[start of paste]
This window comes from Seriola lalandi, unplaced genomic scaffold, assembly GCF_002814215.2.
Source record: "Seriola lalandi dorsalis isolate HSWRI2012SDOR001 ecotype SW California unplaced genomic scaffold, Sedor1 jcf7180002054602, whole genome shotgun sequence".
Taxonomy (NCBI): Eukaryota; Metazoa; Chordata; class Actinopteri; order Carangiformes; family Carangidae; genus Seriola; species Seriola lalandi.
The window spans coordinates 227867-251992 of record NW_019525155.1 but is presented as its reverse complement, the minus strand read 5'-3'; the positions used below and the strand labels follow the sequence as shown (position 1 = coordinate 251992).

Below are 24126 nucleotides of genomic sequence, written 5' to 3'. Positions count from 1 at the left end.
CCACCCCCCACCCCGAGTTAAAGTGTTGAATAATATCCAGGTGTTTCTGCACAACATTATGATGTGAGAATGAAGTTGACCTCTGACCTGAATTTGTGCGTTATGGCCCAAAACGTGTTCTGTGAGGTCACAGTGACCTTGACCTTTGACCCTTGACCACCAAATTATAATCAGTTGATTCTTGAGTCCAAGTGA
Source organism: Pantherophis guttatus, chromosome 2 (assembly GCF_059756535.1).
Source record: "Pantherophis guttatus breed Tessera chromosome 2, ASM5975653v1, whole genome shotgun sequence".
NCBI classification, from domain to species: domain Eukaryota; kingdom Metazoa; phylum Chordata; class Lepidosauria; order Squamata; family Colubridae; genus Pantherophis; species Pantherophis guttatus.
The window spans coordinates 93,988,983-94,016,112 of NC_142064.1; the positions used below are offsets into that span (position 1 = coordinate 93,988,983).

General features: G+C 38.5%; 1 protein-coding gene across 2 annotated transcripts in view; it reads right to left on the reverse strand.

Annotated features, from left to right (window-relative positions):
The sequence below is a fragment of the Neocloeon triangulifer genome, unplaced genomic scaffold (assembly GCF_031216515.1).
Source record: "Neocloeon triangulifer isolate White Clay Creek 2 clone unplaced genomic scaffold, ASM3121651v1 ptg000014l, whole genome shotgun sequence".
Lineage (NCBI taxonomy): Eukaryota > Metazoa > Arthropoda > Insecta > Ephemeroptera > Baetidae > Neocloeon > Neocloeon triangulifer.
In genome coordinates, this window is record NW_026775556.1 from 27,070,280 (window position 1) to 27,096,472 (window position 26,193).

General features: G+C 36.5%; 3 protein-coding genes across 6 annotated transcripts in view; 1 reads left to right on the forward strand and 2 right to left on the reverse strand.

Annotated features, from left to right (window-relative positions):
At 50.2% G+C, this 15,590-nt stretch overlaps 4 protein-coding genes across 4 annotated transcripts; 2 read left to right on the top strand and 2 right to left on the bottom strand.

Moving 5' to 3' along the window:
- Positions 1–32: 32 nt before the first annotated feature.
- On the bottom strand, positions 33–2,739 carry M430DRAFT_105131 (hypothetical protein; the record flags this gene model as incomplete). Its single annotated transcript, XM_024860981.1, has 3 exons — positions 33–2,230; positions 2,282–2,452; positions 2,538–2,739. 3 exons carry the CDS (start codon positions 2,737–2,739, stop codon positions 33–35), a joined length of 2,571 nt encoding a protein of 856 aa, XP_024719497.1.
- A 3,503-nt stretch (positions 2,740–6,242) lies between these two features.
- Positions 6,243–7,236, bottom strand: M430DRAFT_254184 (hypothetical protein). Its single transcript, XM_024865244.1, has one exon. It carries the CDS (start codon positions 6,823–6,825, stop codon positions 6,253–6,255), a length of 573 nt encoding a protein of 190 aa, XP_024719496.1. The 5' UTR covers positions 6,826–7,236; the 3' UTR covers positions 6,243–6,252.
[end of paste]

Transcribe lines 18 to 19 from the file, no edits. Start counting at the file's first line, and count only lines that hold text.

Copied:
Annotated features, from left to right (window-relative positions):
At 50.2% G+C, this 15,590-nt stretch overlaps 4 protein-coding genes across 4 annotated transcripts; 2 read left to right on the top strand and 2 right to left on the bottom strand.